Belfast Says No to War Criminals
éirígí activists today (Monday) removed the British Union Jack from Belfast City Hall and replaced it with the flag of Iraq in a gesture of solidarity with the people of the Arab nation.
As hundreds of people gathered at the front of the City Hall to protest against the presence of US war criminal George W Bush in occupied Ireland, the activists gained access to the roof of the building to make their statement.
Earlier in the day, éirígí members had unfurled banners on the major motorway routes into Belfast to coincide with Monday’s protests.
Despite the fact that the mass media and the vast majority of politicians had expressed no objection to George Bush and his British counterpart Gordon Brown being feted in Ireland, citizens from across the country came out to give their own verdict.
And that verdict was unequivocal: Belfast, and the rest of Ireland, wants no part in the crimes that are being committed day and daily by the British and US governments.
As speaker after speaker reiterated at the City Hall, we would rather stand beside the peoples of Iraq, Afghanistan, Palestine, Cuba and Venezuela than be associated with their chief tormentors.
éirígí chairperson Brian Leeson said today’s actions were an effort to highlight the crimes being committed by the British and US administrations.
“While George Bush was invited here by local politicians, the people of Belfast today showed that that invitation was not in their name.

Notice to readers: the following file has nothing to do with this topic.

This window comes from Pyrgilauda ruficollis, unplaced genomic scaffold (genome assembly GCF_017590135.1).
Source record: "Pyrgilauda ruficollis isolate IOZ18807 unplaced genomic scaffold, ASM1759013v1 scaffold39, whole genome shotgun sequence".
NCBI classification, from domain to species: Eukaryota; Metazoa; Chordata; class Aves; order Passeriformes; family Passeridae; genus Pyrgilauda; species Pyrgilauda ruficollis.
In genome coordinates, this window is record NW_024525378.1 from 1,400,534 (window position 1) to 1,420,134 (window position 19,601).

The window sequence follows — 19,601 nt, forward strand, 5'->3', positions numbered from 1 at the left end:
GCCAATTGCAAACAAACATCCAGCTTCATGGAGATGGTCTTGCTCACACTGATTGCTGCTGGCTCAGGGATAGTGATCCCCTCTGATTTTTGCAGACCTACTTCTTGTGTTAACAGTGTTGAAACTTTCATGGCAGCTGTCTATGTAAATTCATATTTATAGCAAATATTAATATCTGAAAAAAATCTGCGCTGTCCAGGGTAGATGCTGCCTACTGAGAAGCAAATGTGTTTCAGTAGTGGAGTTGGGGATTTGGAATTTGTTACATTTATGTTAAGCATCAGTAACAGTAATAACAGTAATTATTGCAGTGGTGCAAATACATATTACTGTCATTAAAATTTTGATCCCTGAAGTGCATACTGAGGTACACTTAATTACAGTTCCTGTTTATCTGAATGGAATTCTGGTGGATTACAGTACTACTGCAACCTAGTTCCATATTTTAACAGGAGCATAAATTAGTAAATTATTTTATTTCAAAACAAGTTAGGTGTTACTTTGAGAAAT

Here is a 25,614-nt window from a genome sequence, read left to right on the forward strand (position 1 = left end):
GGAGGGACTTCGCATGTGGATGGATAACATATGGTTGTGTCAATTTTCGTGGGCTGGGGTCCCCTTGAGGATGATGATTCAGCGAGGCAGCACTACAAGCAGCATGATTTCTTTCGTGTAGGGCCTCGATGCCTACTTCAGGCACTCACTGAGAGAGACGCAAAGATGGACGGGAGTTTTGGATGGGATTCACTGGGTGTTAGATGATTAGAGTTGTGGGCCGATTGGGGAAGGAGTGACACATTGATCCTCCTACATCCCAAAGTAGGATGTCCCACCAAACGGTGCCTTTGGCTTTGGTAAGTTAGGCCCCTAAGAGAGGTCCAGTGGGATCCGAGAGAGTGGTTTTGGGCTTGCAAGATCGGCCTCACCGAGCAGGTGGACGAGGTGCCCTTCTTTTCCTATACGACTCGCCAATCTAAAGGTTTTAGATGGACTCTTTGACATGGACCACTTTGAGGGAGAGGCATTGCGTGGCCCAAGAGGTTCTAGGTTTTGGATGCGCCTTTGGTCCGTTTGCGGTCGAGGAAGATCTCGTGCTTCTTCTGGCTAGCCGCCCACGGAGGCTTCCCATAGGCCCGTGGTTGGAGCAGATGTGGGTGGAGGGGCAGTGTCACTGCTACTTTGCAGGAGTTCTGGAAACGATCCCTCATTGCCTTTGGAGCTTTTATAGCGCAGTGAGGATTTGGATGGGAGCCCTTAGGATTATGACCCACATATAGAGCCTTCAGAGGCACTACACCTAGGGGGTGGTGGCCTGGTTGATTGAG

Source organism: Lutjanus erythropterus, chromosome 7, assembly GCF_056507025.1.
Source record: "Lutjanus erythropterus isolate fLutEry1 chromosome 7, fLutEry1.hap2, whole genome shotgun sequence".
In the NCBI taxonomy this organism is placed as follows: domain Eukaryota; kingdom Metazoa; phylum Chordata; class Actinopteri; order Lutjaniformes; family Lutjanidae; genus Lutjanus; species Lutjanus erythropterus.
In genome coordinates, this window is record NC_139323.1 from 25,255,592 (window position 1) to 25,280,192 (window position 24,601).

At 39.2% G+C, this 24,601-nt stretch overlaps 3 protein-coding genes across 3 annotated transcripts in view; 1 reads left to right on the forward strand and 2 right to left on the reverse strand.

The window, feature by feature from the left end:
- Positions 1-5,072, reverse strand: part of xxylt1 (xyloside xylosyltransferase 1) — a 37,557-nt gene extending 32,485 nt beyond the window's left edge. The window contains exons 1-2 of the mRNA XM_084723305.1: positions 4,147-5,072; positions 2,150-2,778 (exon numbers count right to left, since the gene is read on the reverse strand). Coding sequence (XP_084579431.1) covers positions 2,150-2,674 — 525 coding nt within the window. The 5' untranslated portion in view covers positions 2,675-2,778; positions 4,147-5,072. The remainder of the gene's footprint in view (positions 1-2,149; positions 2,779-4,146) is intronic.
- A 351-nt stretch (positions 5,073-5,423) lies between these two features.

“Despite the fact that the demonstration took place on a work day, hundreds of people made the effort to attend and show their disgust for the warmongering policies of George Bush and Gordon Brown.”
Brian continued: “éirígí’s actions today were in line with that very public opposition.
“We wanted to highlight the fact that while Britain and the USA continue to occupy other people’s countries, including part of our own, they should not be welcomed to Belfast as peacemakers or international statesmen. They are war criminals who have the blood of countless innocent civilians on their hands, and they should be treated as such.
“I thought the gesture of placing the Iraqi flag on top of Belfast’s City Hall was particularly pertinent, as the flag it replaced – Britain’s flag of occupation – should have been removed from that building a long time ago.”
Brian concluded: “As was seen in London last night, Belfast today and around the world countless times over the last few years, the vast majority of humanity are opposed to occupation and mass murder for profit or imperial power.
“éirígí will continue to extend solidarity in whatever we can to the people of other occupied nations, while at the same time working to end the British occupation of Ireland.” *